Assistant Professor (on leave)
Computer Science Department
Carnegie Mellon University
Erin Davis, eedavis [at] andrew [dot] cmu [dot] edu
I am on academic leave during the 2018-2019 academic year. I am starting a Bay Area-based company to help companies get back in control of their data.
I am an Assistant Professor in the Computer Science Department at Carnegie Mellon University. I am a member of the Principles of Programming group and affiliated with the Pure and Applied Logic program. I also have an affiliate appointment in CMU's Computational Biology Department. You may read more about the active projects of my research group on our group website.
I received my PhD from MIT in 2015 and my bachelor's degree from Harvard in 2008. During the 2015-2016 academic year I visited the Fontana Lab at Harvard Medical School.
More and more people are programming: not only those with traditional Computer Science backgrounds, but also physical scientists, journalists, and more. We have an unprecedented opportunity to shape how people reason about software--and the systems that people do not yet call software. The goal of my research is to make provable guarantees ubiquitous. I am interested in designing programming models, language implementation strategies, and programming tools to make it easier for people to create the software they intended. I am particularly interested in applying these ideas to the security and privacy of software systems.
Public understanding and consumption determine the impact of research. Because of this, I am interested in improving science communication and facilitating commercialization of technical ideas. From 2013-2015 I co-directed NeuWrite Boston, a working group of scientists and science writers, with Amanda Gefter. To narrow the gap between academia and industry, I co-founded the Cybersecurity Factory, an accelerator for security startups, with Frank Wang. As the Publicity Chair for Principles of Programming Languages, one of the flagship conferences of our research area, I created the People of Programming Languages interview series to convey what programming languages research is and why we do it.
|Our paper, "A Trace Query Language for Rule-based Models" (with Jonathan Laurent, Hector Medina-Abarca, Pierre Boutillier, and Walter Fontana), will appear at CMSB 2018.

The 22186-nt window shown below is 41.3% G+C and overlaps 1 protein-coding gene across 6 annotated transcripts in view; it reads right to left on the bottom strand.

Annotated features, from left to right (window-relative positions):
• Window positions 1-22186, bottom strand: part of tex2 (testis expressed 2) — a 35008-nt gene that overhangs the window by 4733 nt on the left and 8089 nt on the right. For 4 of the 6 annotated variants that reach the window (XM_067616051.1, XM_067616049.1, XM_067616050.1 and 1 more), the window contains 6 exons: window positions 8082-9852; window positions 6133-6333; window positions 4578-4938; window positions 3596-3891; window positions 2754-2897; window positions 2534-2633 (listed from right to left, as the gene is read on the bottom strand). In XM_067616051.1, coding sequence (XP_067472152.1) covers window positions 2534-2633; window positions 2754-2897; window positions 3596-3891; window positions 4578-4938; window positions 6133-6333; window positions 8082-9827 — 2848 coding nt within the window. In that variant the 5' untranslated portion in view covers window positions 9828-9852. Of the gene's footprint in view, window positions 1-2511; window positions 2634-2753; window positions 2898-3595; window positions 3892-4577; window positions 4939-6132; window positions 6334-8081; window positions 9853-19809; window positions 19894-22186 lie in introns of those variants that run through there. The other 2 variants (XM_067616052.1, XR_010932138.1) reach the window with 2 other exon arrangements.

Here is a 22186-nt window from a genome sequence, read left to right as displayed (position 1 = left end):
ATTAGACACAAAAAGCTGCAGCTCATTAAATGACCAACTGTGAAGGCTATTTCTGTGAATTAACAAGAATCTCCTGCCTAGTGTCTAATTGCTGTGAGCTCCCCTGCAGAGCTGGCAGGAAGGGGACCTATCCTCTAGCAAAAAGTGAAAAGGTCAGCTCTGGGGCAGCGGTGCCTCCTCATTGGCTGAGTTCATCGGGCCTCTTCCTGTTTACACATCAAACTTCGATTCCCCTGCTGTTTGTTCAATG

|I wrote an op-ed in TIME, "Want to Keep Personal Information Safe Online? Fix the Software," in response to Facebook/Cambridge Analytica, about how regulation needs to become more technical.
|Our paper, "Counterfactual Resimulation for Causal Analysis of Rule-Based Models" (with Jonathan Laurent and Walter Fontana), appeared at IJCAI 2018.
|I received the NSF CAREER Award for my proposal A Policy-Agnostic Programming Framework for Statistical Privacy.
|I spoke at the World Economic Forum in Davos about our group's work on policy-agnostic programming. I also had the honor of being on a cyber war panel with former Defense Secretary Ash Carter and Microsoft president Brad Smith.
Technology is a powerful social tool. Astra Taylor writes that "programmers and the corporate officers who employ them are the new urban planners, shaping the virtual frontier into the spaces we occupy." Everyone, regardless of their background, should have the opportunity to contribute to shaping this frontier.
Towards this, I started Graduate Women at MIT during my PhD and am generally interested in encouraging more women and underrepresented groups to pursue technology as a career.
Also interested in creating more positive, supportive workplace environments, I started the Positivity@MIT project.
It is now fashionable to have such a section on one's website.
To make myself feel better about spending most of my time indoors in a non-tropical climate, I spend a lot of time caring for my warm-weather plants. I like to go for long runs and bike rides. My sister Victoria Yang attends Columbia University and writes for the Columbia Daily Spectator.